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Clearstream affair

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Title: Clearstream affair  
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Subject: Jean-Louis Gergorin, Political scandals in France, Contemporary French history, Jean de Maillard, Politics of France
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Clearstream affair

The Second "Clearstream affair" was a political scandal in France in the run-up to the 2007 presidential election.

The name refers to the Luxembourg bank Clearstream Banking S.A., now wholly owned by Deutsche Börse, which was alleged to have aided many prominent French politicians and companies evade taxes. It was also suggested that Clearstream might have helped French individuals and companies to launder money arising from bribes surrounding the 1991 sale of six La Fayette class frigates to the Republic of China. Clearstream denied the allegations.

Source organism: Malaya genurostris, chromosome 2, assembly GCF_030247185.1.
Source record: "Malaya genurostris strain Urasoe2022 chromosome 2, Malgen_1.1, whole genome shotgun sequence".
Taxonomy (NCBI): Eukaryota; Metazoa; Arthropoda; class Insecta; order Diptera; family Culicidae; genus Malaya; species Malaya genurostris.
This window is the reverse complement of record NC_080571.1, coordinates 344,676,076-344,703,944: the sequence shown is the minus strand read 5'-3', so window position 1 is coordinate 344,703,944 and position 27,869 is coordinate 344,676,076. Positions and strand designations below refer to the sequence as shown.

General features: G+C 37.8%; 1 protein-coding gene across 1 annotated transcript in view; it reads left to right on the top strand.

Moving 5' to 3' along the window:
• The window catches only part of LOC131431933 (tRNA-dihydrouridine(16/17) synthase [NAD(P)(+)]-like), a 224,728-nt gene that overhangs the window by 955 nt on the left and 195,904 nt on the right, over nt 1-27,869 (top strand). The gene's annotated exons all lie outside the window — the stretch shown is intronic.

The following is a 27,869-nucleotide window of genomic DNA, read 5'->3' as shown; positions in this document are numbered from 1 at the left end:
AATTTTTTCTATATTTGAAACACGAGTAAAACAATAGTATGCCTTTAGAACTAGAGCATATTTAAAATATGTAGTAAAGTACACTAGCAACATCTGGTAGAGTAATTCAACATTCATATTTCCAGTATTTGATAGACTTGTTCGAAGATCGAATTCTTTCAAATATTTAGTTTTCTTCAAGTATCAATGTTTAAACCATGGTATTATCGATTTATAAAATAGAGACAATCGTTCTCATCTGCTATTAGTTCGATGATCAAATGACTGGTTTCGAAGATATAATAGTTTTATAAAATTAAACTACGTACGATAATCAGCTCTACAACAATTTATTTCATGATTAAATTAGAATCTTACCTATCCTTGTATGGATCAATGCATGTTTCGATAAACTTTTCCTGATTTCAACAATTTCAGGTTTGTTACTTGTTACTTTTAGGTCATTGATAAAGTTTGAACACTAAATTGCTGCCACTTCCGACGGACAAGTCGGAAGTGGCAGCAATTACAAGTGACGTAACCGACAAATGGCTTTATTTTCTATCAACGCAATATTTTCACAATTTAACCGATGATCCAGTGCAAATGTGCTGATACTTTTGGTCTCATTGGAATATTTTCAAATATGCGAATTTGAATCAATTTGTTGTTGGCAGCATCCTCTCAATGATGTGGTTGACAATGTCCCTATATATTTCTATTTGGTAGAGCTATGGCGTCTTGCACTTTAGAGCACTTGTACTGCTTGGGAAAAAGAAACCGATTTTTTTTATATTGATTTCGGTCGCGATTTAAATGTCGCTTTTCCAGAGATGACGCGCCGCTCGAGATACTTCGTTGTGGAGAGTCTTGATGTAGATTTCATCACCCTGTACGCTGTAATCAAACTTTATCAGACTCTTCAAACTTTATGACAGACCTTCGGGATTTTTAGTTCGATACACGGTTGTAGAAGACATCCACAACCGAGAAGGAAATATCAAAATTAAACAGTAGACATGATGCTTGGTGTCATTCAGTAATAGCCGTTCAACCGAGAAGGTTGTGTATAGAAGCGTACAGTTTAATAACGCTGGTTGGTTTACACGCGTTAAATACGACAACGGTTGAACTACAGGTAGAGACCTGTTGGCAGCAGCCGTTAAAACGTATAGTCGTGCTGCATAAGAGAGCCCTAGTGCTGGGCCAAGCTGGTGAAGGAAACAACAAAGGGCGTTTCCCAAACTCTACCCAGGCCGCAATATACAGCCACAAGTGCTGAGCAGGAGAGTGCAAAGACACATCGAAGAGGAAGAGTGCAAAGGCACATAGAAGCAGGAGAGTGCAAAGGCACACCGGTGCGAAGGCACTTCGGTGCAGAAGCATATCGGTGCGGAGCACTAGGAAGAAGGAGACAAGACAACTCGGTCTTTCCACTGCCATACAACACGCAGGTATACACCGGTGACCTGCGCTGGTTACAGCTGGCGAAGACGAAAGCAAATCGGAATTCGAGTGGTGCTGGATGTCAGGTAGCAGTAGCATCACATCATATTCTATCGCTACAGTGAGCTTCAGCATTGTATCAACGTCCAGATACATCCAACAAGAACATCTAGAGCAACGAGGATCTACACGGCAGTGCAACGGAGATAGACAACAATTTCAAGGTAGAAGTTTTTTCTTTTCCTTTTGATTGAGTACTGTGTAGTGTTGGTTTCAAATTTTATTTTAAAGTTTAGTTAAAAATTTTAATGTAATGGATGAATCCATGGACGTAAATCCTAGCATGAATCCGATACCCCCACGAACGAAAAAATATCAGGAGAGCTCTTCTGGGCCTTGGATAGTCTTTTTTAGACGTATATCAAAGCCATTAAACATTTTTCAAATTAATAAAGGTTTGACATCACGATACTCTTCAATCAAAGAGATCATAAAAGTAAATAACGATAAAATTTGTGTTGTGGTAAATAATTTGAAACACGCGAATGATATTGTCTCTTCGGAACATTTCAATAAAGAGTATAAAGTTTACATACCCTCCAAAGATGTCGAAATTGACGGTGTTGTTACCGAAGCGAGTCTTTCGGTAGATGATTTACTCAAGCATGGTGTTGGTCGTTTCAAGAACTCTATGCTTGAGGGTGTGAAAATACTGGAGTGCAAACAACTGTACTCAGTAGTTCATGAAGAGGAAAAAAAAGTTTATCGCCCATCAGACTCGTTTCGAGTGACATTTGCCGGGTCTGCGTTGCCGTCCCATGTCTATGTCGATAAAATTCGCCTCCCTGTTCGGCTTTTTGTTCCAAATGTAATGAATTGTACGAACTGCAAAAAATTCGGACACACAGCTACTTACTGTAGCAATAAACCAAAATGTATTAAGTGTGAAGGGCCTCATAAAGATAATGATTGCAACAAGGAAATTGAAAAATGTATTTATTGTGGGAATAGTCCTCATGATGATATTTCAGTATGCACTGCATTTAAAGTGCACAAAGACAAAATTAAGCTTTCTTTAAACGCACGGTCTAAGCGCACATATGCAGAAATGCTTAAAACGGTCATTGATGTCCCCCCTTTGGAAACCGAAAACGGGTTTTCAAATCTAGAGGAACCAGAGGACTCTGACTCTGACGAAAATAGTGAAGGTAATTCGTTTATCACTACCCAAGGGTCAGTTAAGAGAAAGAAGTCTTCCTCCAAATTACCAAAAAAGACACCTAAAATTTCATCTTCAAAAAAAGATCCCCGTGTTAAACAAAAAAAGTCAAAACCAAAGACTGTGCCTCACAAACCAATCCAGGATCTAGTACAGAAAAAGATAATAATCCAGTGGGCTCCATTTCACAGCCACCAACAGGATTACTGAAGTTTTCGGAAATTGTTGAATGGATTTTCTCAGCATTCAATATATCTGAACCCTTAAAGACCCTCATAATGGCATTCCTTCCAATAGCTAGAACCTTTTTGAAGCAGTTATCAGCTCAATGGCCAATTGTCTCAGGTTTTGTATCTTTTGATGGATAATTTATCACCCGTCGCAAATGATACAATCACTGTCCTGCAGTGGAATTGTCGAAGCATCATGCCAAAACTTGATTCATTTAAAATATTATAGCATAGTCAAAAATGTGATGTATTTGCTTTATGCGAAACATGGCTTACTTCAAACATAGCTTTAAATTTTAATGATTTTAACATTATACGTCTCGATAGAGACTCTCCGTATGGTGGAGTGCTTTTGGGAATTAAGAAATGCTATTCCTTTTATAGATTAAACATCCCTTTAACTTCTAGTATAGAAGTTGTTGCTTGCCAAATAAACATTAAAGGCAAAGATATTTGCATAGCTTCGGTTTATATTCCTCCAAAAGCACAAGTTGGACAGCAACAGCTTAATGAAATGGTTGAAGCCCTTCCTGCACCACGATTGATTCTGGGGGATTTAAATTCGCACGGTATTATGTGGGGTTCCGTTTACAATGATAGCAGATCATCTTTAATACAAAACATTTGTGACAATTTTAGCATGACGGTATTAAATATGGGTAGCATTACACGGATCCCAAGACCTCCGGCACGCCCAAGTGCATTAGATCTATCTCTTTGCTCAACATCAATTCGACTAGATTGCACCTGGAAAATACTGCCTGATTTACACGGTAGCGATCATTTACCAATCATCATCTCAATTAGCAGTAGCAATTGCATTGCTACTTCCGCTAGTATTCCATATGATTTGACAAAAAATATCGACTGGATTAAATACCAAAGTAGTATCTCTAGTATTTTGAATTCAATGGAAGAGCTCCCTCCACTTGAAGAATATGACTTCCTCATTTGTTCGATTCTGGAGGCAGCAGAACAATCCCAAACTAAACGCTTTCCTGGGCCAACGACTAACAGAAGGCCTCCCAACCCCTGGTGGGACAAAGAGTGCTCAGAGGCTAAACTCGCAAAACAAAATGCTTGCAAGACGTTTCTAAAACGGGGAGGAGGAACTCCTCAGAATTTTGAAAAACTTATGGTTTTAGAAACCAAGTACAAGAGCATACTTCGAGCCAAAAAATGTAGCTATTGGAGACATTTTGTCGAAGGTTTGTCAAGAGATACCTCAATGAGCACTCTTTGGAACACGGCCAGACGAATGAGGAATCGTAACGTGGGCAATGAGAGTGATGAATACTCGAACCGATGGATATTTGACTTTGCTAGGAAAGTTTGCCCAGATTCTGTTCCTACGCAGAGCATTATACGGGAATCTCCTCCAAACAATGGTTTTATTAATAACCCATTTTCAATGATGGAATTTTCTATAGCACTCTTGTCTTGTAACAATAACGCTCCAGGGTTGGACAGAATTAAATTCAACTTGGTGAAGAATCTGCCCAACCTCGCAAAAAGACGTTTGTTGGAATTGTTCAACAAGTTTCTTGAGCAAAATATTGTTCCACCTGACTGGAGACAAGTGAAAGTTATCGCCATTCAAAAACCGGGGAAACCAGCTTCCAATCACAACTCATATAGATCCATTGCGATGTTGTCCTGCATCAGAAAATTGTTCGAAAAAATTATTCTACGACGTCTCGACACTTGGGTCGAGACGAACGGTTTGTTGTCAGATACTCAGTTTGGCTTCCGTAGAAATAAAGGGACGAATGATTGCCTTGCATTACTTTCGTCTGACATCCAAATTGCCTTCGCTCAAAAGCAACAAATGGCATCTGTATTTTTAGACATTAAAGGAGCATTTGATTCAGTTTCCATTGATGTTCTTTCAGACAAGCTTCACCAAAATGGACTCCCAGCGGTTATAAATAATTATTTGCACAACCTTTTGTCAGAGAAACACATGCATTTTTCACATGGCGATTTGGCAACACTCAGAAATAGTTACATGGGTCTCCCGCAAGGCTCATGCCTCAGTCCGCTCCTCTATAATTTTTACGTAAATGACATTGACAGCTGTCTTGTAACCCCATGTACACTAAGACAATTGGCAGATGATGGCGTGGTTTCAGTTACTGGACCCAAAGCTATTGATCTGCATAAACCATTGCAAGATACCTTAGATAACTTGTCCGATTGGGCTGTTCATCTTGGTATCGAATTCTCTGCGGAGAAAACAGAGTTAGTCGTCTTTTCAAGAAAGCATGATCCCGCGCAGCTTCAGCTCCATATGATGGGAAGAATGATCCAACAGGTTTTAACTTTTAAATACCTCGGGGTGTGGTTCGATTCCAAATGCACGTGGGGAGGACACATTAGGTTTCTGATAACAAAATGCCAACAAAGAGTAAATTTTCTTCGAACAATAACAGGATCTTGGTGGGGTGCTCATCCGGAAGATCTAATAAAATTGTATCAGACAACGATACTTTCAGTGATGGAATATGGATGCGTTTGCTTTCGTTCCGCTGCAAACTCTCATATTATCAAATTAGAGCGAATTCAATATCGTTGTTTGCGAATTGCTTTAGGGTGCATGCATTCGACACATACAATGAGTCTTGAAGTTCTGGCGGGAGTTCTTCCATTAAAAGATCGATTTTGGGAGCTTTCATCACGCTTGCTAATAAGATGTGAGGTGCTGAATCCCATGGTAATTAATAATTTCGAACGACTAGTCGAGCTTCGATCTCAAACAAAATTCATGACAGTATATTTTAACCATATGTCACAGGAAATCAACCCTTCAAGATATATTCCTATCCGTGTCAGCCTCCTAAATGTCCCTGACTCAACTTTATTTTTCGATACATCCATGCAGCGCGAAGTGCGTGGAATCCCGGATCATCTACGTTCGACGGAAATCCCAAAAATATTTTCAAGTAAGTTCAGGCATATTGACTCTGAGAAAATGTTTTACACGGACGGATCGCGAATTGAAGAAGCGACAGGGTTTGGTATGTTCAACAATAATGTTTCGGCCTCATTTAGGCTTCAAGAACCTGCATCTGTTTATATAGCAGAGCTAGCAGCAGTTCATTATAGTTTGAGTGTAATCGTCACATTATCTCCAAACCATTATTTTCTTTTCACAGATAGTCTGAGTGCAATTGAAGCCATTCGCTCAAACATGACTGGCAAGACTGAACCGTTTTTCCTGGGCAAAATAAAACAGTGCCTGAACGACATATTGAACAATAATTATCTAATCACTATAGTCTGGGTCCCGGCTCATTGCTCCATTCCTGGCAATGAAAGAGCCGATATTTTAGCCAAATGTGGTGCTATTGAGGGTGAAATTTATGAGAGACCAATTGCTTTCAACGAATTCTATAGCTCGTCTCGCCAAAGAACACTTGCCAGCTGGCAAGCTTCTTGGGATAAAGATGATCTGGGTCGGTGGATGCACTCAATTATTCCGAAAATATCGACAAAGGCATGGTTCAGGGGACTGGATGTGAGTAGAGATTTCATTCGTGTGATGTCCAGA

Beginning of the affair

A list of accounts supposedly held by French individuals at Clearstream was sent anonymously to investigating magistrate Renaud van Ruymbeke on four occasions between May and October 2004. At that time, van Ruymbeke was investigating possible bribes in the 1991 frigate sale. The lists quickly proved to be false, and several of the people named on them pressed charges for "false denunciation".

A list of 895 secret bank accounts was included which were opened by numerous personalities from the business world (including Alain Gomez, Peter Martinez, Philippe Delmas) or politics (including Nicolas Sarkozy, Dominique Strauss-Kahn, Laurent Fabius, Alain Madelin and Jean-Pierre Chevenement), reportedly passing money for frigates. In particular, lists of secret accounts sent by the raven were trafficked to foreign personalities involved in the Taiwan frigates affair. A survey on the implementation of these fake was then entrusted to judges Jean-Marie d'Huy and Henri Pons.[1]

Political impact

Among those pressing charges was prominent French politician Nicolas Sarkozy, who was preparing his (ultimately successful) campaign for the French presidency.[2]

Sarkozy's main political rival on the right-wing of French politics at the time was

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References

[3] Three co-defendants were convicted for their roles in the affair, while a fifth person was acquitted.[3]

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